Workshop Review: Fermentation Basics

This past weekend I attended a fermentation workshop at Blooming Glen Farm in Perkasie, PA where I knew I would:

Learn the basic principles of this ages-old, simple and fun preservation method by getting hands-on with yogurt, sauerkraut and seasonal vegetables. Everyone will leave with a jar of pickles or kraut and a culture with which to make their own, very simple yogurt at home! You will also leave (hopefully) with an appreciation for the role of the microbes living all around us!

Although I have been making kombucha for a few years, I have never had success with yogurt, pickles or sourdough; three delicious and useful ferments I am determined to master. Amanda’s workshop was just wonderful and because we had so many fresh veggies at our fingertips {thank you, Tricia & Tom!} we all left with a pint of fermented pickles {ready to eat July 7} and some sauerkraut {ready July 21} plus a tablespoon of villi, a 100-year-old yogurt-like culture from Finland.

Amanda of phickle.comIt is clear that Amanda has done workshops like this one before. She was friendly, informative, and answered all of our questions without hesitation. She was engaging and a joy to listen to. I have a tendency to ask a LOT of questions, and I felt like I was in a safe environment, so I went with my gut and asked away; she answered all of them. I even had a follow-up for Amanda today via her Facebook page!

The thing that I already knew that bugged me the most: you can’t use raw milk in dairy cultures because the good bacteria in un-pasteurized milk will actually kill the good bacteria in your yogurt {or kefir} culture. Ultimately, you have three choices for how to deal with that:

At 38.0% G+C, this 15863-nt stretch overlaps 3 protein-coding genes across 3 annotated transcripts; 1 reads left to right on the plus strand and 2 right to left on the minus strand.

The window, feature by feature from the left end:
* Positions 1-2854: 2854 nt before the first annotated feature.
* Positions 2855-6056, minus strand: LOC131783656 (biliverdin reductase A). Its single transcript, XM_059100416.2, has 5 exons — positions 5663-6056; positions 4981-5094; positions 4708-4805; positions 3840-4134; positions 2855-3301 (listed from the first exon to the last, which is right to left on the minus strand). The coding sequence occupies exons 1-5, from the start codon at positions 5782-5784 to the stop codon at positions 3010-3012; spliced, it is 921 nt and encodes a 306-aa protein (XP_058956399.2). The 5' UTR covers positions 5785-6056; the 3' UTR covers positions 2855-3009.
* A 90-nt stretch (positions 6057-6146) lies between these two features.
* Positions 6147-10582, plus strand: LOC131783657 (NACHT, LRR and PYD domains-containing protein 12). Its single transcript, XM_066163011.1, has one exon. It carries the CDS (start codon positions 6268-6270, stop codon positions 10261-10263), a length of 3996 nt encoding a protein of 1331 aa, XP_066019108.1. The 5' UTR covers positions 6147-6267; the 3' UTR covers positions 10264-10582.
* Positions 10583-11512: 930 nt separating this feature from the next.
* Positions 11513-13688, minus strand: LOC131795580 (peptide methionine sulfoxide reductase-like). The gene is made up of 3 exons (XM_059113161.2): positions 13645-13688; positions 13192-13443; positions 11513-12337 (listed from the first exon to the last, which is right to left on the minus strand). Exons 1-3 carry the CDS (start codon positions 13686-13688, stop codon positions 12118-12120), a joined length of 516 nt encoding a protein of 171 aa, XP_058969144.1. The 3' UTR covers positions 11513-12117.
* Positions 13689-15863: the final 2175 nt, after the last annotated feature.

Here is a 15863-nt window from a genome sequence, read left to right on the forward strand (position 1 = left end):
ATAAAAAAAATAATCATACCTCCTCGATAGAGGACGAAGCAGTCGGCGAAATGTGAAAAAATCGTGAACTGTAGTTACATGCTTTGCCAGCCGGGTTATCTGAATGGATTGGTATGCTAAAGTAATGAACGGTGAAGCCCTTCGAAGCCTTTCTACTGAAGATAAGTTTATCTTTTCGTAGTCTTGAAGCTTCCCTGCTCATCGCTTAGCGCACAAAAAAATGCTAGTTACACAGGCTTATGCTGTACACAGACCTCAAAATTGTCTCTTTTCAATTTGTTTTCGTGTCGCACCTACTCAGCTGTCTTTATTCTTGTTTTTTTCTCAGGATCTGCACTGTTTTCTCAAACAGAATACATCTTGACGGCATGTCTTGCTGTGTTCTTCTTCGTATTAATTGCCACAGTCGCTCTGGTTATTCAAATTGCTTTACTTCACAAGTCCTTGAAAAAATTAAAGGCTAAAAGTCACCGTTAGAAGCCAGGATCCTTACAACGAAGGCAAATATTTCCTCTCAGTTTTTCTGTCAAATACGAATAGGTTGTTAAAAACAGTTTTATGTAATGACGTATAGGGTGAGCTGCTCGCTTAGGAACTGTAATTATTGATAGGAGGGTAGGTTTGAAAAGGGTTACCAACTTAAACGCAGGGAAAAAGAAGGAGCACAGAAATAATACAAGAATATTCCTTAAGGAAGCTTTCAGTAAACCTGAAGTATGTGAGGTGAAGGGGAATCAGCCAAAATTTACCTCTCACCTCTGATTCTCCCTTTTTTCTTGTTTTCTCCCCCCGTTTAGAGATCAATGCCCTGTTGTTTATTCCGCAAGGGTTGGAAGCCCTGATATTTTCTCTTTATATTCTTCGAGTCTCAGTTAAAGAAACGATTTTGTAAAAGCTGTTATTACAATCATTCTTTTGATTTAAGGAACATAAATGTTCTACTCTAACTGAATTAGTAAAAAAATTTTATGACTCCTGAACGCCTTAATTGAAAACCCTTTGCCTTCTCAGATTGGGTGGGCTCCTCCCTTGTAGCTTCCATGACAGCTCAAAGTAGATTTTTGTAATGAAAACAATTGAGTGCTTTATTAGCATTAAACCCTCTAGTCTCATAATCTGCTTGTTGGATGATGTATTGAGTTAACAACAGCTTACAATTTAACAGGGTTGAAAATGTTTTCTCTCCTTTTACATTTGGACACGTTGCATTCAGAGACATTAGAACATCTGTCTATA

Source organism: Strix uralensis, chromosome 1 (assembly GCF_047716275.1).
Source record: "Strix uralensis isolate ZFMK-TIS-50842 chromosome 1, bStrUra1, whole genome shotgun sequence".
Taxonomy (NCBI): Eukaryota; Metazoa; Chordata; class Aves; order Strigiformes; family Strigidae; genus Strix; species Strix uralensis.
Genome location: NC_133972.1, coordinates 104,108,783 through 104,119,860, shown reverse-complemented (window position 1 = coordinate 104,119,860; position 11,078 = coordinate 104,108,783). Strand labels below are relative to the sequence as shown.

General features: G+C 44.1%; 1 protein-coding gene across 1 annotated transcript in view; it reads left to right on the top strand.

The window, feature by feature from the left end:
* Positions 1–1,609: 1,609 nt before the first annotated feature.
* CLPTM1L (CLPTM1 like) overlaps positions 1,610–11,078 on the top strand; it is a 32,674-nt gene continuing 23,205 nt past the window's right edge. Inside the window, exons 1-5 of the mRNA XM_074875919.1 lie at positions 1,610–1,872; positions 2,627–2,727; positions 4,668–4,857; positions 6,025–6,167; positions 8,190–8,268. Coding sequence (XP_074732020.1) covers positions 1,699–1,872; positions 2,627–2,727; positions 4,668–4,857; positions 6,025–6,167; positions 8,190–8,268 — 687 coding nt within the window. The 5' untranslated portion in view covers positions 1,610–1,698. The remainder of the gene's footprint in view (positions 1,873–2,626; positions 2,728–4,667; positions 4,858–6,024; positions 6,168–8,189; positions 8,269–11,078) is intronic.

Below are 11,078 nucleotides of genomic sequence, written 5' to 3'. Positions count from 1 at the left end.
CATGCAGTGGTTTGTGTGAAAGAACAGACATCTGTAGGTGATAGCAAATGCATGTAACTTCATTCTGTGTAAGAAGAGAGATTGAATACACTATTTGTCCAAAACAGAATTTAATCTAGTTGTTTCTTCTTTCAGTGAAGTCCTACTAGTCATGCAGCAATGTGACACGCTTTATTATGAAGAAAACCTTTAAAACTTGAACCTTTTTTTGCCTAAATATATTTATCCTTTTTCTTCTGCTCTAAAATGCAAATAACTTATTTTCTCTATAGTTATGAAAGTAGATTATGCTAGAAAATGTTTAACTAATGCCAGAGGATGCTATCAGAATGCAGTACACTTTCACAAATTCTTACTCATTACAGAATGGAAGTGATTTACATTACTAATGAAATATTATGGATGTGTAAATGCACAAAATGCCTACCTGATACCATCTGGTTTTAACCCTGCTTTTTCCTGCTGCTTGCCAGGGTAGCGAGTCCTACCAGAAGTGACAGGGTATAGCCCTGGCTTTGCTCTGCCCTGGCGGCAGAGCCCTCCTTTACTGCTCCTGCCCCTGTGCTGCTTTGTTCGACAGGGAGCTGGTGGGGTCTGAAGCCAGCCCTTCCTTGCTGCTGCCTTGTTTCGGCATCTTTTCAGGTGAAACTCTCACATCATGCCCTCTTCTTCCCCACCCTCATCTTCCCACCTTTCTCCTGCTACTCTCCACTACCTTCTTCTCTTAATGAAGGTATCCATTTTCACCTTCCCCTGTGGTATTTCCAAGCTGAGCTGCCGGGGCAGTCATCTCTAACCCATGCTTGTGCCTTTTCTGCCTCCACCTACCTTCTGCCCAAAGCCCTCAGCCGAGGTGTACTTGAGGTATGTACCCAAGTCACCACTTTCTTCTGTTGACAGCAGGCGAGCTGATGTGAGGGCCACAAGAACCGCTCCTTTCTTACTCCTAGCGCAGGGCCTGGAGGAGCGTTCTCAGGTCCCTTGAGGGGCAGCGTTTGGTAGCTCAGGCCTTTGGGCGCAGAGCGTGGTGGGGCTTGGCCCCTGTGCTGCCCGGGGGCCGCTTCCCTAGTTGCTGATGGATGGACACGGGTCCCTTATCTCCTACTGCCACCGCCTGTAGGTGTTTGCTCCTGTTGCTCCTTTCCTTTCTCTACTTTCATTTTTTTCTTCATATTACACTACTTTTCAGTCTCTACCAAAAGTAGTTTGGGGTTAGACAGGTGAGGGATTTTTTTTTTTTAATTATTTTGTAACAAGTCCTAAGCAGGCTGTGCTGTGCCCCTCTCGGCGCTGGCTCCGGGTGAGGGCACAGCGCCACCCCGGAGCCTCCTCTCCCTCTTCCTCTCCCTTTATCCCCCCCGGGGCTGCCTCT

1. Buy pasteurized {but not ultra-pasteurized} milk.
  2. Home pasteurize your raw milk, or
  3. Maintain a mother culture made with sterilized or pasteurized milk to preserve the viability of the culture {www.culturesforhealth.com}.

For now, I am going with #1 – I picked up a half gallon of pasteurized, grass-fed, whole milk today, so we’ll see what happens. I started 1 cup milk + 1 Tbsp. villi starter around 1:30 today, and I have to work all day tomorrow, so I’m hoping that by 5:00pm tomorrow we’ll have some yummy yogurt!

The most memorable thing that I didn’t already know: using whey in your ferments will speed up the process, kicking the good bacteria into hyperdrive. So it might be useful when you want to have pickles for a certain event, for example, or if you’re giving pickles as gifts. But since the one experiment I’ve done with whey yielded less-than-tasty dilly carrots, I wonder if I don’t like the taste or if I messed something else up along the way…?

Overall, it was a lovely afternoon spent with old and new friends and I am re-energized about stepping back into the world of fermentation. Amanda’s workshop made home fermentation seem easy, affordable, and enjoyable, so I look forward to sharing some successes with you in the near future!

Homesteading Hack #3

I think of Homesteading Hacks as little tidbits of knowledge that can be used to make our homesteading experiences more enjoyable. Sometimes that means a hack saves us money, sometimes it saves us time, sometimes it does BOTH!

dry erase markers for food storage

Colorful & Reusable? Awesome